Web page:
12 A+ Guide to Managing and Maintaining Your PC, 7e12 The Motherboard Largest, most important circuit board –Main board or system board –Contains the CPU, expansion slots, other devices Motherboard component categories –Processing, temporary storage, communication, power All devices communicate with motherboard CPU Peripheral device links to motherboard via cable Motherboard ports may be outside of the case –Keyboard, mouse, parallel, USB ports, sound ports

13 A+ Guide to Managing and Maintaining Your PC, 7e13 Figure 1-9 All hardware components are either located on the motherboard or directly or indirectly connected to it because they must all communicate with the CPU Courtesy: Course Technology/Cengage Learning

14 A+ Guide to Managing and Maintaining Your PC, 7e14 Figure 1-10 A motherboard provides ports for common I/O devices Courtesy: Course Technology/Cengage Learning

15 A+ Guide to Managing and Maintaining Your PC, 7e15 Storage Devices Primary storage (main memory) –Temporary storage used by the processor Secondary storage (permanent storage) –Enables data to persist after machine turned off –Examples: hard drive, CD, DVD, USB drive Primary-secondary memory relationship analogy –Library book stacks: permanent storage –Books moved to a desk: temporary storage

16 A+ Guide to Managing and Maintaining Your PC, 7e16 Primary Storage Provided by random access memory (RAM) –Located on motherboard, adapter cards RAM chips –Plugs into motherboard –Most common: dual inline memory module (DIMM) –Video memory: embedded on video card Volatile memory: temporary (lost when computer turns off) Non-volatile memory: permanent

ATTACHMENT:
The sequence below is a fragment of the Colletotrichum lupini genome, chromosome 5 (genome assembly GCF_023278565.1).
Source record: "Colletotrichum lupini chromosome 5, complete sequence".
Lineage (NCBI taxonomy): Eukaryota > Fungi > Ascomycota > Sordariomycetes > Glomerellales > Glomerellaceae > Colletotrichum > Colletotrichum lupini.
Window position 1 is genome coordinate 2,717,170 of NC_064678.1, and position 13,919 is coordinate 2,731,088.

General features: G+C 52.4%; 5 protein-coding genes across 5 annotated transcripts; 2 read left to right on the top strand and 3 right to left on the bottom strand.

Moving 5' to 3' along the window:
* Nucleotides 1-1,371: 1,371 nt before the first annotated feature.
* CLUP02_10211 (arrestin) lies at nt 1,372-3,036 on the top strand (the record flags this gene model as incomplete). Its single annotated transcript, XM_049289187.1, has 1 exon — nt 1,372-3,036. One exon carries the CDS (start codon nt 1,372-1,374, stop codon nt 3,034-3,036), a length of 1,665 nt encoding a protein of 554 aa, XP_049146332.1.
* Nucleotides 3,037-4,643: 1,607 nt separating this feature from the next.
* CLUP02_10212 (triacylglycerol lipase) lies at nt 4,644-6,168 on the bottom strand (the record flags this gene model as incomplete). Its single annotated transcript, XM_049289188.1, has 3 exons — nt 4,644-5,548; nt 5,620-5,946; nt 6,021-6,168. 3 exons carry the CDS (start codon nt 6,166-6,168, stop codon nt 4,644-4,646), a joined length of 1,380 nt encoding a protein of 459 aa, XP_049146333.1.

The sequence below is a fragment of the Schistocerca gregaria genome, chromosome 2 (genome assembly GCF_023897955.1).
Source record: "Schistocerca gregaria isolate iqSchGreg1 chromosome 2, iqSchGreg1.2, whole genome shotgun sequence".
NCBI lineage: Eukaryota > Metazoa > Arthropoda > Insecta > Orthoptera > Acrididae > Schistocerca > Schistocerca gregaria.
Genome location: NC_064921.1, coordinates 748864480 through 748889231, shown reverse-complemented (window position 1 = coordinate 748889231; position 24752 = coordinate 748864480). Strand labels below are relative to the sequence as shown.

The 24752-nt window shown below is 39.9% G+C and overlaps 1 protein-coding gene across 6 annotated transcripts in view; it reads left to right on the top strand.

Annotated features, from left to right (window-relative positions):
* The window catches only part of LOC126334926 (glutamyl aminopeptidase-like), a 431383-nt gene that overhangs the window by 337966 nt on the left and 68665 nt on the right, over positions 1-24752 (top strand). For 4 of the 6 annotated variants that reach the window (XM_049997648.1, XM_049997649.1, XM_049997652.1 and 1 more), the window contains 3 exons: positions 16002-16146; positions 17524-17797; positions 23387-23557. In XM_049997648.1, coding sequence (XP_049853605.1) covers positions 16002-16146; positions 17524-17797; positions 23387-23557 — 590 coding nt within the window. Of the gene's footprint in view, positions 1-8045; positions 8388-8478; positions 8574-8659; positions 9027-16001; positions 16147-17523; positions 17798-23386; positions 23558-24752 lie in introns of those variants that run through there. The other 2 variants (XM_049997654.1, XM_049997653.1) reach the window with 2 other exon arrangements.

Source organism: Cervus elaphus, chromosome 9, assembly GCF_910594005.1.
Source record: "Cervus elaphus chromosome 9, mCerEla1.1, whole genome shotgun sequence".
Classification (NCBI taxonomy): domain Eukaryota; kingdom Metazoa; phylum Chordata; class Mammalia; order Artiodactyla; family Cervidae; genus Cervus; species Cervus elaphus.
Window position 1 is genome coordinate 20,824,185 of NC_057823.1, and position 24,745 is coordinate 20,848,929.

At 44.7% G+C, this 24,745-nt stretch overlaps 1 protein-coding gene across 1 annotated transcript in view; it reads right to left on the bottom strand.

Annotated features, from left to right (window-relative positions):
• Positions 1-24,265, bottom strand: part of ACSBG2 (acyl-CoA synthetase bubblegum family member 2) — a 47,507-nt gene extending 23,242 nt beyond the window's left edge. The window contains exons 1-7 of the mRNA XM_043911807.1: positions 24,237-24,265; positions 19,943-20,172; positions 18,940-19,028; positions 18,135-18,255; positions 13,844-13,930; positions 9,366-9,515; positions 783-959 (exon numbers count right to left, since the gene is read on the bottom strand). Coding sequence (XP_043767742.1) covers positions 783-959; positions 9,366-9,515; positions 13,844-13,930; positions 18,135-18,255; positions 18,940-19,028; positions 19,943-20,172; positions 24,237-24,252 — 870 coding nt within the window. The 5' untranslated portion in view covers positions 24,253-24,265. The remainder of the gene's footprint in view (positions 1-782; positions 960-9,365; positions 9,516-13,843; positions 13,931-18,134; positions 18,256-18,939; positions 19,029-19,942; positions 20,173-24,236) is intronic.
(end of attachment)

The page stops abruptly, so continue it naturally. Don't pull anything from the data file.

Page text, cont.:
17 A+ Guide to Managing and Maintaining Your PC, 7e17 Figure 1-13 A DIMM holds RAM and is mounted directly on a motherboard Courtesy: Course Technology/Cengage Learning

18 A+ Guide to Managing and Maintaining Your PC, 7e18 Secondary Storage Remote storage locations containing data and instructions –Cannot be directly processed by CPU –Permanent Hard drives –Main secondary computer storage device

19 A+ Guide to Managing and Maintaining Your PC, 7e19 Figure 1-18 Using a parallel ATA interface, a motherboard has two IDE connectors, each of which can accommodate two devices; a hard drive usually connects to the motherboard using the primary IDE connector Courtesy: Course Technology/Cengage Learning

20 A+ Guide to Managing and Maintaining Your PC, 7e20 Secondary Storage (contd.) Optical drives –RW can write to a disk –ROM (read-only memory) can only read a disc Figure 1-22 This CD drive is an EIDE device and connects to the motherboard by way of an IDE data cable Courtesy: Course Technology/Cengage Learning

21 R vs. RW (Read vs. Read/Write) Hard disks can of course both read and write data (which isn't true of all storage devices.) After the dash or plus sign comes R or RW. CDs or DVDs with an R can be written to one time then the disc becomes a CD-ROM or DVD-ROM with permanent, inerasable content. CD-RW and DVD- RW (R=read; W=write) discs can be written to multiple times as your files are updated, edited and changed. A+ Guide to Managing and Maintaining Your PC, 7e21